Lieberman Says If Netanyahu Would Pressure the Chareidim, He Would Come on Board


Chairman of the Yisrael Beitenu party, MK Avigdor Lieberman, was interviewed on Thursday morning, November 28, 2019, on ‘Radio Reka’, explaining that he is willing to join a Likud/chareidi coalition to stabilize it by bringing it to 63 seats. However, for this to occur, he calls on the prime minister to pressure the chareidi parties to make concessions on a number of matters pertaining to religion and state.”

This signals a major policy change by Lieberman, who until recently declared he is unwilling to enter into a coalition with the chareidim.

“Netanyahu is absolutely unwilling to pressure the chareidim to make concessions. At present, the stumbling block to forming a coalition is due to Netanyahu’s unwillingness to part from the chareidi-messianic bloc. It is like a Catholic wedding. They can never separate, and this is what is preventing Yisrael Beitenu from entering a coalition.”

He listed, “giyur, civil marriage, public transportation on Shabbos are the matters important to us. Netanyahu is unwilling to give us anything.”

He adds, “He always gives in to the Orthodox and all our attempts to not become involved in anything to do with public transportation [we ignored] because Netanyahu gave in to the chareidim – Litzman and Gafne. We cannot permit ourselves to enter into such a coalition.”

Lieberman added he did not wish to place himself in the argument between Netanyahu and the heads of Blue & White regarding the identity of the government that will be in charge during the first portion of a rotation agreement.

“The two parties decided not to work together, and they will not even make the smallest concession. Blue & White wishes to be first and Netanyahu also does not want to give in. There is a stubbornness that cannot be understood. Netanyahu could agree to permit Gantz to serve first and in the interim; he would take a break to deal with his trials. It is a stubbornness that can’t be understood.”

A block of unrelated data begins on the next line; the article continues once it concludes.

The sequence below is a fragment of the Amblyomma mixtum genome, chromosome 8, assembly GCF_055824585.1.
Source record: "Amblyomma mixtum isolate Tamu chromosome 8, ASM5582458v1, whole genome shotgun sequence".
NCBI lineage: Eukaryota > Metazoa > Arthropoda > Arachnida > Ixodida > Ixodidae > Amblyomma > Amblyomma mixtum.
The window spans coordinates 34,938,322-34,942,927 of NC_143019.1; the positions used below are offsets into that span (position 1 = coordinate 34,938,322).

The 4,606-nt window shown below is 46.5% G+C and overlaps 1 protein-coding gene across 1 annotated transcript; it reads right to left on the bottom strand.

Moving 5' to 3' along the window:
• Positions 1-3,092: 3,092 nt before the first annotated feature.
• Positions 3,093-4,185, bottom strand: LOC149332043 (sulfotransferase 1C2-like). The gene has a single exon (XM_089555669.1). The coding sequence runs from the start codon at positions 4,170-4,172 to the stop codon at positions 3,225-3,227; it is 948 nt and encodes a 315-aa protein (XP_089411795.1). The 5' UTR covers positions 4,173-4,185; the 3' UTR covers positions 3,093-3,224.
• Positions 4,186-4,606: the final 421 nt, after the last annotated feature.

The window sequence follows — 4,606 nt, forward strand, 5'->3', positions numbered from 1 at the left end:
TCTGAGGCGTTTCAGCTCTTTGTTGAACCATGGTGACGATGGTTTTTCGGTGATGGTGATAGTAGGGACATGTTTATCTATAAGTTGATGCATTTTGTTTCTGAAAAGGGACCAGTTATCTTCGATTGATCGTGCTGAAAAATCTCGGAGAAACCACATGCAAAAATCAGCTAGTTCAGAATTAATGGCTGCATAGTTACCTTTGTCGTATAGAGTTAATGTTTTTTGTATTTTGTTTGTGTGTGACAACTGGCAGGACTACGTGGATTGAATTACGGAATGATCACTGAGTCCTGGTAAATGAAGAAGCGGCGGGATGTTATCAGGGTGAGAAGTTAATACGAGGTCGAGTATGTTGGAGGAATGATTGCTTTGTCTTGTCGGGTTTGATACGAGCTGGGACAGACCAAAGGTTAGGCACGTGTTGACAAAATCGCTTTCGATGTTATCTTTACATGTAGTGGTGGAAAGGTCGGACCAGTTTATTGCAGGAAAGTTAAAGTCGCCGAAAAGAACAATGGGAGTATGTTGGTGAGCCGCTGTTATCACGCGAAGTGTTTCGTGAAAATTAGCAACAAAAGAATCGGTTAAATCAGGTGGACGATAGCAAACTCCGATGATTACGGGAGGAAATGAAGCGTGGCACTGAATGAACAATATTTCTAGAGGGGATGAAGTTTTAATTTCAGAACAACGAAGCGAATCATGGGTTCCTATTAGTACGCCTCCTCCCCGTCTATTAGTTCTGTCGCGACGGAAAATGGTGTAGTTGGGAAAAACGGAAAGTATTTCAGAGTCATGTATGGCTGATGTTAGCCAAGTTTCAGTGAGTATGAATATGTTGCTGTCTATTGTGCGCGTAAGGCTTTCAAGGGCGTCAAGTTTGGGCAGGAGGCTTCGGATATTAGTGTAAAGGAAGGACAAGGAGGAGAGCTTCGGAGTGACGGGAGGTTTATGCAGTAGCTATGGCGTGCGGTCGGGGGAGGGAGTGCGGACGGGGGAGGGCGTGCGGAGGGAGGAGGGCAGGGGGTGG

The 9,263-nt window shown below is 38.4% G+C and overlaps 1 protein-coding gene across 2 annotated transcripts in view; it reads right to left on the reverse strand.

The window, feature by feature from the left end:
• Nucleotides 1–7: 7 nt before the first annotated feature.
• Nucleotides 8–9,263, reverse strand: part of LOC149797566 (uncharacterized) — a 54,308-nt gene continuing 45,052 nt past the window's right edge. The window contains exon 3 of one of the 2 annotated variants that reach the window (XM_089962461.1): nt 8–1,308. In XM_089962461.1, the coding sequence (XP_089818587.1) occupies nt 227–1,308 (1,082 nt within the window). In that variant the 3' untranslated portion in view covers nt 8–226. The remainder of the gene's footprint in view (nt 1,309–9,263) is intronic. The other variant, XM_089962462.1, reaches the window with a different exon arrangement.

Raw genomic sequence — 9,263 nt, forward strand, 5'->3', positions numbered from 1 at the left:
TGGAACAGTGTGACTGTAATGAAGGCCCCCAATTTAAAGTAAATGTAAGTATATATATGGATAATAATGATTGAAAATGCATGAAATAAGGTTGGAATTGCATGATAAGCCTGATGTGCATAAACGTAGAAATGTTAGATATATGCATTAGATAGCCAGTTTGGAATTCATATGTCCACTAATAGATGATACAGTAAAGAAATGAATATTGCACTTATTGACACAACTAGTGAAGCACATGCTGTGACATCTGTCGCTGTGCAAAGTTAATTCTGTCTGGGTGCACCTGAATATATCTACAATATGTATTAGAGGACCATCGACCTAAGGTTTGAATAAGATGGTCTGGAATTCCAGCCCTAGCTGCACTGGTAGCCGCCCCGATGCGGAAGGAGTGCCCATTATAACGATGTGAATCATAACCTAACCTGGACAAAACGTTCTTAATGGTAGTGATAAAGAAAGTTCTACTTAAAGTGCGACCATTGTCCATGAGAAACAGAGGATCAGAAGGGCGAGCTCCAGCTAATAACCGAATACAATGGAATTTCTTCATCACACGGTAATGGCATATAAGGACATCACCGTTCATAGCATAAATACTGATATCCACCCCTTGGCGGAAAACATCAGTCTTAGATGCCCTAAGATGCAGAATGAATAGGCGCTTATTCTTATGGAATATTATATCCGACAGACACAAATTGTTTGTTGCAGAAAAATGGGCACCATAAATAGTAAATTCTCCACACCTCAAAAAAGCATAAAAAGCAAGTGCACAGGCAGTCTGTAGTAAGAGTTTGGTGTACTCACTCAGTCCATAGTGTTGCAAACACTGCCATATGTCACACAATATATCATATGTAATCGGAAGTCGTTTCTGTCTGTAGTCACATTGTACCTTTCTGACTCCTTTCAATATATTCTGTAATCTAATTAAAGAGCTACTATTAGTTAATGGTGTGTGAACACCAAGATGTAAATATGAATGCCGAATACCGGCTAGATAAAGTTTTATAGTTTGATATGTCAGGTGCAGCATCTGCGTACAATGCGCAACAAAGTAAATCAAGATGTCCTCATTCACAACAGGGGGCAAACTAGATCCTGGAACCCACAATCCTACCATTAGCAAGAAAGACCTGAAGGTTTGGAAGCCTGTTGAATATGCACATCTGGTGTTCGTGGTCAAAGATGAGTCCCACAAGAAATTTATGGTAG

Likud MK Miki Zohar in a tweet called on PM Netanyahu to summon Lieberman for a meeting today (Thursday).

(YWN Israel Desk – Jerusalem)


  1. I think ALL the political parties would support ANY coalition which could extract a firm commitment from the religious parties for some form of either military service or alternative public service for Chareidim (perhaps with deferrals for a small percentage of “all star shteigers’). Absent some consensus on this divisive issue, I don’t see how a stable and sustainable political coalition can be formed.

  2. GH Etc
    there are far more momentous issues for our people than the draft right now
    to pretend as he invariably would do this is the primary issue is typical false grandstanding though expected

    while the issue of the draft as of other long-term outstanding issues will need to be addressed from both sides
    [ that is such as lowering the length of service for all soldiers and getting rid of some need to take orders from Superior female officers ]

    March 3, 2013

    Dr. Martin Sherman
    ..Thus, while Bayit Yehudi issued a very upbeat announcement declaring complete consensus and coordination with Yesh Atid, I would be highly skeptical as to whether such consensus/coordination extends to the cardinal issue at the center of the respective DNAs of the parties: The issue of Palestinian statehood.
    Moreover, even on issues on which such consensus/coordination is said to prevail, I foresee future divergence.
    For Lapid’s core constituency, the demand for haredi conscription is a great drum to beat – so long as it remains unfulfilled. For I have a very strong suspicion – corroborated by recent pronouncements by several prominent left-wing figures – that if it were to begin to emerge as a tangible prospect, the biggest opponents to it would be many of those who demand it most vociferously today.
    After all, the last thing Lapid’s “core” wants to see is battalions of bearded ultra-Orthodox enlistees with M-16s slung menacingly over their shoulders.

    Dr. Martin Sherman served for seven years in operational capacities in the Israeli Defense establishment. He was a ministerial adviser to Yitzhak Shamir’s government and lectured for 20 years at Tel Aviv University in Political Science, International Relations and Strategic Studies